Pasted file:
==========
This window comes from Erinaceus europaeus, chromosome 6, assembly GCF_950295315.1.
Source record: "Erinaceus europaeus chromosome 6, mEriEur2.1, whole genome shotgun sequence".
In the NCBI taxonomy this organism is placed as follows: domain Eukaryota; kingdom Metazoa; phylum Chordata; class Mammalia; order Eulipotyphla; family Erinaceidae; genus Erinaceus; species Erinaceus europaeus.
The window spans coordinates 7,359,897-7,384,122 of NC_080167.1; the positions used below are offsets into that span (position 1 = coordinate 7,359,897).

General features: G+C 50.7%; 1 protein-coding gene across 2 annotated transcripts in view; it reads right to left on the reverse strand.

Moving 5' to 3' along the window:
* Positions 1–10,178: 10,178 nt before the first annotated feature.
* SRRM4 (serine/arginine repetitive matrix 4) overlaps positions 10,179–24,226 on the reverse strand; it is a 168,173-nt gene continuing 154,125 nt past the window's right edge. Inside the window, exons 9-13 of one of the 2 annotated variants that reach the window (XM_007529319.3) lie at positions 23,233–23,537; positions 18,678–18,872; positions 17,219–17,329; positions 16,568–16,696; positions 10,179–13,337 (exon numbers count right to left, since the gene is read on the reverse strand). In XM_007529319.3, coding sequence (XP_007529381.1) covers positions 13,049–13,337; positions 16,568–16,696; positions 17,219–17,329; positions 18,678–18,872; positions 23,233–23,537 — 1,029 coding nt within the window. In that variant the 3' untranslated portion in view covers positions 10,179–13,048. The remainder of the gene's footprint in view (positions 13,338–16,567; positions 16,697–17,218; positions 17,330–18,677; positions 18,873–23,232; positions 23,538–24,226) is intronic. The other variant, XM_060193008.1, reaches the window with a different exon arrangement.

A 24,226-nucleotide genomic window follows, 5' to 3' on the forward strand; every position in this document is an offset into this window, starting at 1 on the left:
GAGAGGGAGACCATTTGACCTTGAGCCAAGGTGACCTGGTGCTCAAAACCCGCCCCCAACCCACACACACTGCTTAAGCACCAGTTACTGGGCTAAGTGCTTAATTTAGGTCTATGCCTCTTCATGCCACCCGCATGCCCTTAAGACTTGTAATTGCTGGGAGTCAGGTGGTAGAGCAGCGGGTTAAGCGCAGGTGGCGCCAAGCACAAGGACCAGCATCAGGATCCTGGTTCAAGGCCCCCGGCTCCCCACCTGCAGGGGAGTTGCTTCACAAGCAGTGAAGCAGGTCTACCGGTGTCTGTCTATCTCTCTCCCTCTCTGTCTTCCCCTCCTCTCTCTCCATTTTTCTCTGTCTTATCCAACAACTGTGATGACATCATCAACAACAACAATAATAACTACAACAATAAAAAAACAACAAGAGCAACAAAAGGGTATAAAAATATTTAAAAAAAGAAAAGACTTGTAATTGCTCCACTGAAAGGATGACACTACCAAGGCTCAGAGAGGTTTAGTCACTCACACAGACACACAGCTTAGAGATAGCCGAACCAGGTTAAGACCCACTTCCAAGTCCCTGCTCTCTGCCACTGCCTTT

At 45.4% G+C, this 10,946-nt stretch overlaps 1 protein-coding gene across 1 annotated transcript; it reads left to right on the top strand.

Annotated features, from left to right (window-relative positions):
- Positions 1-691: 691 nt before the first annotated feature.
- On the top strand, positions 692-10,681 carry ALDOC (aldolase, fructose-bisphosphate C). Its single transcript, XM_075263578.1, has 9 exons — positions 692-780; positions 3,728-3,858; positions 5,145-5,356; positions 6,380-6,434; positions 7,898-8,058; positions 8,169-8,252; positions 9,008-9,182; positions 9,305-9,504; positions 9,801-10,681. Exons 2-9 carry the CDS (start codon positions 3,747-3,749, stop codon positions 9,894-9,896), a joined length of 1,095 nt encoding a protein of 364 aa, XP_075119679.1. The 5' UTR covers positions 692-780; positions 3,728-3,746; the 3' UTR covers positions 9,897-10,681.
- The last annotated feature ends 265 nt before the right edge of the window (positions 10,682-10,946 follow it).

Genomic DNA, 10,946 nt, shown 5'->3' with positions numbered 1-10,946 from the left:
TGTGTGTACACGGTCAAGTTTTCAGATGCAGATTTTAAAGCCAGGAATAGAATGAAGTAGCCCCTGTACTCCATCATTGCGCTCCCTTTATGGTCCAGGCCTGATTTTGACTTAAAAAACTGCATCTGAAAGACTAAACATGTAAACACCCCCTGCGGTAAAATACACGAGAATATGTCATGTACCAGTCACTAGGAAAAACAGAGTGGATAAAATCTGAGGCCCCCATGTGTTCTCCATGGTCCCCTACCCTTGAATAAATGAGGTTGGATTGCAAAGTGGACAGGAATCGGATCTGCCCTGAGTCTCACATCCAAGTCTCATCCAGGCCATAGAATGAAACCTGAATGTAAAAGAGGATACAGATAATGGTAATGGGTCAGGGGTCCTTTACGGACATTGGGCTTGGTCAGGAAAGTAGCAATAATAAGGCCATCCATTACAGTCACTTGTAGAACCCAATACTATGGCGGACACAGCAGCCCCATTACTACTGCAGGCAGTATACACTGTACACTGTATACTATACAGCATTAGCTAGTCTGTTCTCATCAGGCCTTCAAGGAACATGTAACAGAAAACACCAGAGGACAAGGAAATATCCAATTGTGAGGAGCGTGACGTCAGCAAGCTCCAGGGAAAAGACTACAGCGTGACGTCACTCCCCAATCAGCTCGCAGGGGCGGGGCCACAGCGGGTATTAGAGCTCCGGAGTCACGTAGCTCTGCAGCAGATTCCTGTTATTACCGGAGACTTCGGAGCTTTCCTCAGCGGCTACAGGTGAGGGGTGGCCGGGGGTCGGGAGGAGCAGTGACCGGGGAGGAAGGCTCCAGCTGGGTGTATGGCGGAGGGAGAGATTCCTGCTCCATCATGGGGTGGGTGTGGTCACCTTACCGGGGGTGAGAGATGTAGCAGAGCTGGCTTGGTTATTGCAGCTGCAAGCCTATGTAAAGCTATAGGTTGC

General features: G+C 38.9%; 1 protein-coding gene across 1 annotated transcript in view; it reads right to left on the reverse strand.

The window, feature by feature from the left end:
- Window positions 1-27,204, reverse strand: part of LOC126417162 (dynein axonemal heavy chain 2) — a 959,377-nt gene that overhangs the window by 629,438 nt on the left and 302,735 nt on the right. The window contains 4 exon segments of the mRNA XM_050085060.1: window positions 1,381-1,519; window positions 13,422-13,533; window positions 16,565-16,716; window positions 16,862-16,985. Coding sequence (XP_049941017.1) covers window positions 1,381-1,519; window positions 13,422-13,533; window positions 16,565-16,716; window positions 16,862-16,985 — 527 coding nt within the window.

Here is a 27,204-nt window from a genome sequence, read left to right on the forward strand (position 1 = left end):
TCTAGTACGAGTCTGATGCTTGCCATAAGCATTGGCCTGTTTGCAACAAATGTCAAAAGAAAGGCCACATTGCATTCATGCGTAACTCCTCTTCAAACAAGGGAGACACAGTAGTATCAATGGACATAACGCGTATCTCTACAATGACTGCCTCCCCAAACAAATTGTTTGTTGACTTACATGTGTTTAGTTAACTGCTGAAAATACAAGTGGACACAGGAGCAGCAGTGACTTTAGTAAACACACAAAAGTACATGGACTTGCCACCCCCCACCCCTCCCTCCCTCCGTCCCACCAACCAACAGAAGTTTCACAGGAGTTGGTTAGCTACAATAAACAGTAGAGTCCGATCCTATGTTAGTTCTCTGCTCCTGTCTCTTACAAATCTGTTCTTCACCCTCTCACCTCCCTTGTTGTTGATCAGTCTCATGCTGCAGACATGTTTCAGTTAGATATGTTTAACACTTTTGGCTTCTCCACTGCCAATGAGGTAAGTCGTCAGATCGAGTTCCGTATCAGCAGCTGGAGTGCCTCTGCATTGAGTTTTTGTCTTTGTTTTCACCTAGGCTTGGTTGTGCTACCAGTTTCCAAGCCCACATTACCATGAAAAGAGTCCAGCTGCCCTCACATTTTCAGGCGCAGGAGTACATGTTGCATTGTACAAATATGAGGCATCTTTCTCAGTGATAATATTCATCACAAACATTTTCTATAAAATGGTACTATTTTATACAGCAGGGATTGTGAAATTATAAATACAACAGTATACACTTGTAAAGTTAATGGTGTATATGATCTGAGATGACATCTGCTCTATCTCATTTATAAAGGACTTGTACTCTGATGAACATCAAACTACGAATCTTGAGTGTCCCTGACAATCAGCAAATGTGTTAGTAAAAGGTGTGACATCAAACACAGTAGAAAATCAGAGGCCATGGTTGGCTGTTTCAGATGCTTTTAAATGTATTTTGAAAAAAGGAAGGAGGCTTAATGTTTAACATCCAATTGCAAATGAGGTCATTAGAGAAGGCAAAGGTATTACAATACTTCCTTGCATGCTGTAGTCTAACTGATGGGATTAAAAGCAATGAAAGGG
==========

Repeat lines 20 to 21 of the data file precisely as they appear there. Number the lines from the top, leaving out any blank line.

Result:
- Window positions 1-27,204, reverse strand: part of LOC126417162 (dynein axonemal heavy chain 2) — a 959,377-nt gene that overhangs the window by 629,438 nt on the left and 302,735 nt on the right. The window contains 4 exon segments of the mRNA XM_050085060.1: window positions 1,381-1,519; window positions 13,422-13,533; window positions 16,565-16,716; window positions 16,862-16,985. Coding sequence (XP_049941017.1) covers window positions 1,381-1,519; window positions 13,422-13,533; window positions 16,565-16,716; window positions 16,862-16,985 — 527 coding nt within the window.

Here is a 27,204-nt window from a genome sequence, read left to right on the forward strand (position 1 = left end):